As year ends, fate of Abu Sayyaf’s 23 hostages still uncertain
ZAMBOANGA CITY, Philippines—The fate of the 23 remaining hostages in the hands of the Abu Sayyaf remains uncertain as the year was about to end in less than three weeks from today.
The military on Tuesday said all the hostages—18 foreigners and five Filipinos—are being kept in Sulu, where the military has been conducting operations against the bandit group.
Major Felimon Tan Jr., the spokesperson of the Western Mindanao Command, said security forces were trying their best to rescue the hostages, including seven Malaysians, six Vietnamese, two Indonesians, a Korean, a German and a Dutch.
A nine-year old Filipino was among the locals who the Abu Sayyaf has been holding to, Tan said.
“Our troops on the ground are relentless in pursuing them (Abu Sayyaf),” he said.
Tan said the military operation was so relentless that troops will not be enjoying their Christmas holiday.
Similar operations are also being conducted in Basilan, where the Abu Sayyaf also operates; and in Lanao del Sur, where the local terror group – the Maute group – maintains a presence.
“The operation continues because we cannot lower our guards,” he said.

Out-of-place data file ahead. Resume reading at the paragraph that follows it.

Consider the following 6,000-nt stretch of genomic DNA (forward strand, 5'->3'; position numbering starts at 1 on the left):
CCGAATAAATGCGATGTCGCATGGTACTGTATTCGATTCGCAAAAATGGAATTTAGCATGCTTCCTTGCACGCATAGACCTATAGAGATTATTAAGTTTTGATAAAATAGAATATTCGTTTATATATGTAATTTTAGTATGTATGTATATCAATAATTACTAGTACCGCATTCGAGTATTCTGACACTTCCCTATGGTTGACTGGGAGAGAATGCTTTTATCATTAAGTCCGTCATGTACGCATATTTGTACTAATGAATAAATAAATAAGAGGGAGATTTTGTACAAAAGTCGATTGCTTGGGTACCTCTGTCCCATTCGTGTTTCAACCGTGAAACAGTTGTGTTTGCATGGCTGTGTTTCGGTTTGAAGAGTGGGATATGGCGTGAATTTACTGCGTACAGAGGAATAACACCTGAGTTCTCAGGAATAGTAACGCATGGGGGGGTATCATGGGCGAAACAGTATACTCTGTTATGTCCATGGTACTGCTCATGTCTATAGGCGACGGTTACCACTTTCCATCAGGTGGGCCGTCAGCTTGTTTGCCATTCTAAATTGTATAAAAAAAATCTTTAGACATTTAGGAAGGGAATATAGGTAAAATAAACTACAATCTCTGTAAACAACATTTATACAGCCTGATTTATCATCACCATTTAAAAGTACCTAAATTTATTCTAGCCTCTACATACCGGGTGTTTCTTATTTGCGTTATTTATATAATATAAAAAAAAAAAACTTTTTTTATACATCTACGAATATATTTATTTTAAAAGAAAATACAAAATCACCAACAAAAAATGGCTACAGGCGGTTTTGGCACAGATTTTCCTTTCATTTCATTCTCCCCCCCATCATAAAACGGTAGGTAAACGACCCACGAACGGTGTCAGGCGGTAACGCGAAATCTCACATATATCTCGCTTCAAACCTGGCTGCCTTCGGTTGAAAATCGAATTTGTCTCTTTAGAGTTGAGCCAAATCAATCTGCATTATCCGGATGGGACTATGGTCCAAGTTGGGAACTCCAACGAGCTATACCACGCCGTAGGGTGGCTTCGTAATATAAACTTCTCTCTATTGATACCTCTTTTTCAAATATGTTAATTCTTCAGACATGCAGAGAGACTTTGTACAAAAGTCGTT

Muammar Askali, the self-proclaimed Abu Sayyaf spokesperson in Sulu, said his group had divided the hostages into smaller groups.
He said for example, the six Vietnamese – who were abducted at high seas on November 11, were now under the custody Alhabsy Misaya.
He said German Juergen Kantner remains with his group. Kantner was taken early November in the waters off Tawi-Tawi. His wife, Sabine Merz, was shot dead as she resisted the kidnapping.
Askali did not provide information on the other hostages.
The Abu Sayyaf has been demanding millions of pesos for the freedom of its hostages. It was known to release ransomed hostages but also killed several victims in the past because of non-payment of ransom.
The latest to be released were Indonesians Mohammad Nazir and Rubin Peter, who were formally received by Pak Wiba, the Indonesian Embassy’s Protocol Officer, here on Tuesday.
Wiba said the Indonesian government was “very thankful” to the “government of the Philippines, especially the Armed Forces of the Philippines, the governor of Sulu and also other related institutions, which made possible the release” of the two Indonesian captives.
The two freed victims were among seven Indonesians the Abu Sayyaf kidnapped off Sulu on June 22 this year. Their five companions were released after week in captivity.
General Jose Cabanban, the deputy commander of the Western Mindanao Command, said the two captives were healthy and had no signs of abuse.
“It seems they were kept in a good place, they didn’t have scratches. I think they were fed well because there was no indication they were hungry,” Cabanban said. TVJ
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